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The trend toward new tourism niches in Latin America and the Caribbean (hereafter, LAC) has brought benefits, but also costs to the region's indigenous peoples. As the World Bank social and environmental portfolios in LAC reveal, work with indigenous groups has frequently favored tourism as a strategy for empowerment. At the same time, urban, rural development and infrastructure projects have also increased tourism opportunities, including visits to indigenous communities. Bank experience indicates the increasing need for dialogue and greater understanding of the issues involved in these cases. This En Breve offers an overview of the concerns generated by 'ethno-tourism' and, through consultation with three experts who have worked with indigenous groups in Argentina, Brazil, and Colombia, proposes approaches recommended reducing negative impacts.

Tourism and Indigenous Peoples : Lessons from Recent Experiences in Eco and Ethno Tourism in Latin America and the Caribbean

Verner, Dorte; Maria Solo, Tova
Fonte: World Bank, Washington, DC Publicador: World Bank, Washington, DC
Tipo: Publications & Research :: Brief; Publications & Research
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The trend toward new tourism niches in Latin America and the Caribbean (hereafter, LAC) has brought benefits, but also costs to the region's indigenous peoples. As the World Bank social and environmental portfolios in LAC reveal, work with indigenous groups has frequently favored tourism as a strategy for empowerment. At the same time, urban, rural development and infrastructure projects have also increased tourism opportunities, including visits to indigenous communities. Bank experience indicates the increasing need for dialogue and greater understanding of the issues involved in these cases. This en breve offers an overview of the concerns generated by 'ethno-tourism' and, through consultation with three experts who have worked with indigenous groups in Argentina, Brazil and Colombia, proposes approaches recommended to reduce negative impacts.

Diagnóstico socio-jurídico de las operaciones militares en territorios indígenas; Diagnosis socio-legal military operations in indigenous territories in Colombia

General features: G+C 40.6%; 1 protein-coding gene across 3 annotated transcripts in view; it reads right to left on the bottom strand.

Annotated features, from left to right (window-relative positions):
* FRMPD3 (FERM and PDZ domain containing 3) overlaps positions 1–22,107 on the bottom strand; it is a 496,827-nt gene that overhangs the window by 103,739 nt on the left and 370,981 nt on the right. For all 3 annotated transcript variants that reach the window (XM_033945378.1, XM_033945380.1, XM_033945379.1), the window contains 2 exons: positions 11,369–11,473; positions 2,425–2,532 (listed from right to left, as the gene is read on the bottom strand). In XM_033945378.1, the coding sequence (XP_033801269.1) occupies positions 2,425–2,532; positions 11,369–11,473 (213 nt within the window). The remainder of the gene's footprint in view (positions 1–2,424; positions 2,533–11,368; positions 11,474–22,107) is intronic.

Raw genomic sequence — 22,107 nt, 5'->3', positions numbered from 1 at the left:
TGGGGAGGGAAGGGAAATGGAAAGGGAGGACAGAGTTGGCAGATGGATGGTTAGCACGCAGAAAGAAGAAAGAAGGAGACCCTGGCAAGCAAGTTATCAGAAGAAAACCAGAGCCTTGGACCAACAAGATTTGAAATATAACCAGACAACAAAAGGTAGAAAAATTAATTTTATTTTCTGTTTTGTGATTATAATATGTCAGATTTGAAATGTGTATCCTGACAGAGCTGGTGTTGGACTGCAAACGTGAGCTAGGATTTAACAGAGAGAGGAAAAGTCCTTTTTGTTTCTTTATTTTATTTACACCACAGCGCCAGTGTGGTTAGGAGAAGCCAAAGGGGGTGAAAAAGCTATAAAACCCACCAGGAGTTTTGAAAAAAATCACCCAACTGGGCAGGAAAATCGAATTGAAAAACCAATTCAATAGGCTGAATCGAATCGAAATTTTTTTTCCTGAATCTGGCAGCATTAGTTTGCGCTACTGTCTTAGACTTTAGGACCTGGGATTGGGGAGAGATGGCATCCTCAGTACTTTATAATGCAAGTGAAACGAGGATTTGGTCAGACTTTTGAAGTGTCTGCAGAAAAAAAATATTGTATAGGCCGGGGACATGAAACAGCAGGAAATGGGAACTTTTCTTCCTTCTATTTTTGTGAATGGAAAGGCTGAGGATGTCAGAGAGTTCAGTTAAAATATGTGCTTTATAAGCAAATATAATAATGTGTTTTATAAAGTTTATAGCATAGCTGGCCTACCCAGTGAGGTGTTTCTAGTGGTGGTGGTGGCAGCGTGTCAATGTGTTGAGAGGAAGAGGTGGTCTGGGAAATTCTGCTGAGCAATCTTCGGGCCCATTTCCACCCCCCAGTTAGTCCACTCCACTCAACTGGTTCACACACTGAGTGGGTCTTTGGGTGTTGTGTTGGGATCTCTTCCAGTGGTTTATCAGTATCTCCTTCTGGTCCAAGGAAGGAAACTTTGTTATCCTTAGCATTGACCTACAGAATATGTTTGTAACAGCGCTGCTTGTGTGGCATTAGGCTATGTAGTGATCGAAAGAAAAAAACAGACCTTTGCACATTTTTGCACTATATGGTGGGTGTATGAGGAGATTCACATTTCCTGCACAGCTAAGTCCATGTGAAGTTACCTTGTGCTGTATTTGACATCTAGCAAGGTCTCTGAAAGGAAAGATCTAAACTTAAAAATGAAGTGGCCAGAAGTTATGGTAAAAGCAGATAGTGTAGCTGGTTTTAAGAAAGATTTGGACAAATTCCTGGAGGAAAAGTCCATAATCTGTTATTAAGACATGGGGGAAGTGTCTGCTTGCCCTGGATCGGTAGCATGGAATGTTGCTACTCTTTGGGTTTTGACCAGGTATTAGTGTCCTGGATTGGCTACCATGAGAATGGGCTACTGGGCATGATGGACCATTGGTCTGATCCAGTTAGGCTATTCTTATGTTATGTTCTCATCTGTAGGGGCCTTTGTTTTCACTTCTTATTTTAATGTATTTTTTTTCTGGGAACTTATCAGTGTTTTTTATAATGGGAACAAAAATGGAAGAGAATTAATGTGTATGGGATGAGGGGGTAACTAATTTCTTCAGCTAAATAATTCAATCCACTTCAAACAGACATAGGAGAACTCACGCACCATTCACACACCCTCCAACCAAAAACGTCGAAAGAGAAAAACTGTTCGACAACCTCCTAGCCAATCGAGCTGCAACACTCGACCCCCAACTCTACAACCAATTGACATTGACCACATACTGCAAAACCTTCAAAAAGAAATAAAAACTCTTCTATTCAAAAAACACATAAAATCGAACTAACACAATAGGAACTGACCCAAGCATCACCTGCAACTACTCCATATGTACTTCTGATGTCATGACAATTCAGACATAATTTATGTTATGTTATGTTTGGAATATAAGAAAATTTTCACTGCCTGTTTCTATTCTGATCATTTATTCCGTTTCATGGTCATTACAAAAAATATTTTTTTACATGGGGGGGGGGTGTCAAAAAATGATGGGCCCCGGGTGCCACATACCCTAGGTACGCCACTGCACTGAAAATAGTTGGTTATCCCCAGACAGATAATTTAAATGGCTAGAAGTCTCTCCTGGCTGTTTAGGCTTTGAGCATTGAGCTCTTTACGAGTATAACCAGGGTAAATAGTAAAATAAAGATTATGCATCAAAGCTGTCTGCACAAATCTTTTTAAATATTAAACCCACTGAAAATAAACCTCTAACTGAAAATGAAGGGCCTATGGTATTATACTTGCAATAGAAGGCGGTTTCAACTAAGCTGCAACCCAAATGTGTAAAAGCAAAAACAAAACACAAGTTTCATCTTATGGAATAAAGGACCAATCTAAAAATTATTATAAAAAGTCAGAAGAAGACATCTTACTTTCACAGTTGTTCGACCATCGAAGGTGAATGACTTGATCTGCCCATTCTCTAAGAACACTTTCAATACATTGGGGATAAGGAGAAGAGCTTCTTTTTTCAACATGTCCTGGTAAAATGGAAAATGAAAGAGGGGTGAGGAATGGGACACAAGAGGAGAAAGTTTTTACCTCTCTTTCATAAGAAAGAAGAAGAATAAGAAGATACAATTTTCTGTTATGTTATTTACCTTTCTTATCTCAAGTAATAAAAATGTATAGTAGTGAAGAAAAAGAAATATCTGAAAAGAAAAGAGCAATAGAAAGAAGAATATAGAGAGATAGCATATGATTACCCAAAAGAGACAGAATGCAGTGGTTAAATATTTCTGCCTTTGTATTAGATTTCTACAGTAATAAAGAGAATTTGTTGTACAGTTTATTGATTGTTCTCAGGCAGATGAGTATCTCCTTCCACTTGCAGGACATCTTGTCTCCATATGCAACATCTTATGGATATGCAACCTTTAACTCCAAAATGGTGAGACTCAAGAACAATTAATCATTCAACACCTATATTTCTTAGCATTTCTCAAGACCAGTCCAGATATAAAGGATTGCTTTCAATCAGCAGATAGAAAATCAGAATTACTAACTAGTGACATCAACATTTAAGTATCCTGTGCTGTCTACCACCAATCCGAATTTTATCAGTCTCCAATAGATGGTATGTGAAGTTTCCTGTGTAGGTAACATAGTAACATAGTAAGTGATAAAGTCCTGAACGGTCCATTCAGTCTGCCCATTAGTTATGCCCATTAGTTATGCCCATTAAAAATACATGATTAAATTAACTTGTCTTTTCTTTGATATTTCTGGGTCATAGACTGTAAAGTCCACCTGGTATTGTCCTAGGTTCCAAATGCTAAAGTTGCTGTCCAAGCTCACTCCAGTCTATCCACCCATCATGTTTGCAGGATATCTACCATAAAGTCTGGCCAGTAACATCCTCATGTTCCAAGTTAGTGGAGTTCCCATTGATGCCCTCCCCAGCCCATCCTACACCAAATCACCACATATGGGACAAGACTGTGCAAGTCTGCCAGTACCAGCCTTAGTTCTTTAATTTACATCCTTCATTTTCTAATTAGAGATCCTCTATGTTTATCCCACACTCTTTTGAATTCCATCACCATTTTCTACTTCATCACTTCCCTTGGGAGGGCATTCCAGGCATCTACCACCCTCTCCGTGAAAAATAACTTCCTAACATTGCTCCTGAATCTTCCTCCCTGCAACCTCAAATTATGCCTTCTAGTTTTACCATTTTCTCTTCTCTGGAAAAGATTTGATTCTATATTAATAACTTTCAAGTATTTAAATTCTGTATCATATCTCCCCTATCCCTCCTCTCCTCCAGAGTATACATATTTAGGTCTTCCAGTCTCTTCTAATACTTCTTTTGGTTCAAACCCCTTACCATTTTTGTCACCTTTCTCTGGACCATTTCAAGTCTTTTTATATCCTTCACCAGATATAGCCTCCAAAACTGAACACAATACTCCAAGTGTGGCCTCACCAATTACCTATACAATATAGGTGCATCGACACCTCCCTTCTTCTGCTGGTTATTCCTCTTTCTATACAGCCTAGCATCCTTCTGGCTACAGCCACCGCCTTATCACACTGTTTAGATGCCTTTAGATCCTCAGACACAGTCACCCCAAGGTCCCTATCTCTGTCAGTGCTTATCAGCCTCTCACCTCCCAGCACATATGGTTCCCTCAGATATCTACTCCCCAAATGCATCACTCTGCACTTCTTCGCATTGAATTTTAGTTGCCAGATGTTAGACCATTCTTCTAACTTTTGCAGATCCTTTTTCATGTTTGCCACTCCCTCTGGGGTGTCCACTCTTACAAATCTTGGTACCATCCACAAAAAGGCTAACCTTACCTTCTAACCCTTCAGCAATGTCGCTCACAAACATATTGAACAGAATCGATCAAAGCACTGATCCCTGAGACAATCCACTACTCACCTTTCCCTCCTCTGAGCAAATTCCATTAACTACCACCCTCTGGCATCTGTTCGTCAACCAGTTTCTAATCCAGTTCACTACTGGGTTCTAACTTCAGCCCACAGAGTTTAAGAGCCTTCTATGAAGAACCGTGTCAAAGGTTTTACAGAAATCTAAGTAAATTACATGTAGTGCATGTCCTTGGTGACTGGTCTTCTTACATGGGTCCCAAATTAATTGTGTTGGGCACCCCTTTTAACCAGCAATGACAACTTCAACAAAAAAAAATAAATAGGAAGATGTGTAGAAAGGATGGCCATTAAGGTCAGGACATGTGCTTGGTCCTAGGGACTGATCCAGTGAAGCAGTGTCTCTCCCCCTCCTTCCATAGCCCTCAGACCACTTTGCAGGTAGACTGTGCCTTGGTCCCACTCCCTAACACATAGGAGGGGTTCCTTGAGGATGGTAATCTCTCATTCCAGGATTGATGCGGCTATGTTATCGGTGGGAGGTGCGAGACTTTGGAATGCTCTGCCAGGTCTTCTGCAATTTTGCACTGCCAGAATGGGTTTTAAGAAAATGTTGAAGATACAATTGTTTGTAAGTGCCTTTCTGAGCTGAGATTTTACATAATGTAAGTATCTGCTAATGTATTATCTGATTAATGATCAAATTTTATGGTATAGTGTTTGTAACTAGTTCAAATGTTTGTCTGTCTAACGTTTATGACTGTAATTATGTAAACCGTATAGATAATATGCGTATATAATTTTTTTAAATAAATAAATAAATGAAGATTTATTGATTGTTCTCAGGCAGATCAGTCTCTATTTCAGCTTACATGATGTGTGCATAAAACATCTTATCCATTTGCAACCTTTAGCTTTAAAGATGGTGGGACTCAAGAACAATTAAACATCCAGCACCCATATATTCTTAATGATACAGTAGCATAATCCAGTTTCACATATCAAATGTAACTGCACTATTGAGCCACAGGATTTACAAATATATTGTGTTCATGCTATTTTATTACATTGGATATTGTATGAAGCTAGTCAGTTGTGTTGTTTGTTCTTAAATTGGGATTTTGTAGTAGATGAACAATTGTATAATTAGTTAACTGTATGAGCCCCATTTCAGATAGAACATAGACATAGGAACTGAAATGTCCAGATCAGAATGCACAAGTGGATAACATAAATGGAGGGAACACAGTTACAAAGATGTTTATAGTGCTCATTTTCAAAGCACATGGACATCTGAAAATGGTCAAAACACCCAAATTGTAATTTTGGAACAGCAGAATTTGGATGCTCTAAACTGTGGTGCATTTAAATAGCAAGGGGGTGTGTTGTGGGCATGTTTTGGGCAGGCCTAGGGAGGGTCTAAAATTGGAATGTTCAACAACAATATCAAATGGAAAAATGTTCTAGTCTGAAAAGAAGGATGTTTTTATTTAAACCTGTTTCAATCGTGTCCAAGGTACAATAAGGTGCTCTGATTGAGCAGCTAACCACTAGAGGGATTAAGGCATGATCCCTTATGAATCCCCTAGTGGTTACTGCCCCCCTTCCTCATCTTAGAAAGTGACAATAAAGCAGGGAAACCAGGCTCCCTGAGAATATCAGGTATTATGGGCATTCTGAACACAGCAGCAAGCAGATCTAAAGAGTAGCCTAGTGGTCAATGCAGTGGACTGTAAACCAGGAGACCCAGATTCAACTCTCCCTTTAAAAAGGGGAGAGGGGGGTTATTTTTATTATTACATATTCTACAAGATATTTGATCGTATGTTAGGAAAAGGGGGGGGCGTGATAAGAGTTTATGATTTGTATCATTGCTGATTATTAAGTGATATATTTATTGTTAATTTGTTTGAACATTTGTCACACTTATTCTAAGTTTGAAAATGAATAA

Cristancho Niño, José Andrés; Veloza, Carlos Kennedy
Fonte: Universidad Militar Nueva Granada; Facultad de Derecho; Derecho Publicador: Universidad Militar Nueva Granada; Facultad de Derecho; Derecho
Tipo: bachelorThesis; Trabajo de grado Formato: pdf; pdf
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La presente obra es el resultado de un proyecto de investigación surgido de la necesidad de establecer parámetros mínimos a las problemáticas en las comunidades indígenas colombianas ocasionados por la presencia de grupos armados - legales e ilegales- en sus territorios, esta propuesta pretende presentar un balance para ponderar los derechos de los indígenas a través de su jurisdicción y autonomía y demás derechos presentes en el ámbito jurídico, en el debate con las obligaciones constitucionales del gobierno Colombiano, representadas en el Ministerio de Defensa teniendo su deber de garantizar la paz como argumento para desarrollar labores en territorio de las comunidades indígenas.; This work comes as a result of a research project stemmed from the need of establishing minimum parameters regarding the troublesome conditions suffered by Colombian indigenous communities, and caused by the presence of legal and illegal armed groups in their territories. This work aims at presenting a balance to ponder the rights of the natives through their jurisdiction and autonomy, as well as their other legal rights, amid the debate generated by the constitutional obligations of the Colombian government, represented by the Ministry of National Defense...